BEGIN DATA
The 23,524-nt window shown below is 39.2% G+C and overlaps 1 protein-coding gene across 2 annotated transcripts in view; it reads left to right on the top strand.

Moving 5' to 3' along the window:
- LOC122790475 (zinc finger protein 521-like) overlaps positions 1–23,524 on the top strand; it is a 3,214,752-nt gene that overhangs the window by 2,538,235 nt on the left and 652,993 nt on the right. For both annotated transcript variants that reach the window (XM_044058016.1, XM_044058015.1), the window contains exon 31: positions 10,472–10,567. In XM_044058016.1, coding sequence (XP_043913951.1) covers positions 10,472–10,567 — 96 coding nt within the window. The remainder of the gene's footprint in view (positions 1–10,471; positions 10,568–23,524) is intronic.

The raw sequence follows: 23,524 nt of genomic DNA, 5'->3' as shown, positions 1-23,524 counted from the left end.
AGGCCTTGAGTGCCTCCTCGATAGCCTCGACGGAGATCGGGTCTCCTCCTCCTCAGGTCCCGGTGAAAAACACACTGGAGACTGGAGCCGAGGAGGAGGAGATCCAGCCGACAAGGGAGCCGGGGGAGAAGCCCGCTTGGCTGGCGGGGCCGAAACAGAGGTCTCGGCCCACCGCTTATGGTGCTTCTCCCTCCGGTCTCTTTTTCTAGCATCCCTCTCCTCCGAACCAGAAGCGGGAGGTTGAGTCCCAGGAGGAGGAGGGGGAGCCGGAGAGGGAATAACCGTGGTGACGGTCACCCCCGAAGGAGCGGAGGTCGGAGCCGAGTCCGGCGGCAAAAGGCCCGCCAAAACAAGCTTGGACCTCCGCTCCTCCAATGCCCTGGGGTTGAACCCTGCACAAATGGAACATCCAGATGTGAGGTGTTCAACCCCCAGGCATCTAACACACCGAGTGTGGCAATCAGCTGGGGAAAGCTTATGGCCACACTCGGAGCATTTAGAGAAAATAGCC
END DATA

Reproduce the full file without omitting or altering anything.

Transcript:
The 23,524-nt window shown below is 39.2% G+C and overlaps 1 protein-coding gene across 2 annotated transcripts in view; it reads left to right on the top strand.

Moving 5' to 3' along the window:
- LOC122790475 (zinc finger protein 521-like) overlaps positions 1–23,524 on the top strand; it is a 3,214,752-nt gene that overhangs the window by 2,538,235 nt on the left and 652,993 nt on the right. For both annotated transcript variants that reach the window (XM_044058016.1, XM_044058015.1), the window contains exon 31: positions 10,472–10,567. In XM_044058016.1, coding sequence (XP_043913951.1) covers positions 10,472–10,567 — 96 coding nt within the window. The remainder of the gene's footprint in view (positions 1–10,471; positions 10,568–23,524) is intronic.

The raw sequence follows: 23,524 nt of genomic DNA, 5'->3' as shown, positions 1-23,524 counted from the left end.
AGGCCTTGAGTGCCTCCTCGATAGCCTCGACGGAGATCGGGTCTCCTCCTCCTCAGGTCCCGGTGAAAAACACACTGGAGACTGGAGCCGAGGAGGAGGAGATCCAGCCGACAAGGGAGCCGGGGGAGAAGCCCGCTTGGCTGGCGGGGCCGAAACAGAGGTCTCGGCCCACCGCTTATGGTGCTTCTCCCTCCGGTCTCTTTTTCTAGCATCCCTCTCCTCCGAACCAGAAGCGGGAGGTTGAGTCCCAGGAGGAGGAGGGGGAGCCGGAGAGGGAATAACCGTGGTGACGGTCACCCCCGAAGGAGCGGAGGTCGGAGCCGAGTCCGGCGGCAAAAGGCCCGCCAAAACAAGCTTGGACCTCCGCTCCTCCAATGCCCTGGGGTTGAACCCTGCACAAATGGAACATCCAGATGTGAGGTGTTCAACCCCCAGGCATCTAACACACCGAGTGTGGCAATCAGCTGGGGAAAGCTTATGGCCACACTCGGAGCATTTAGAGAAAATAGCC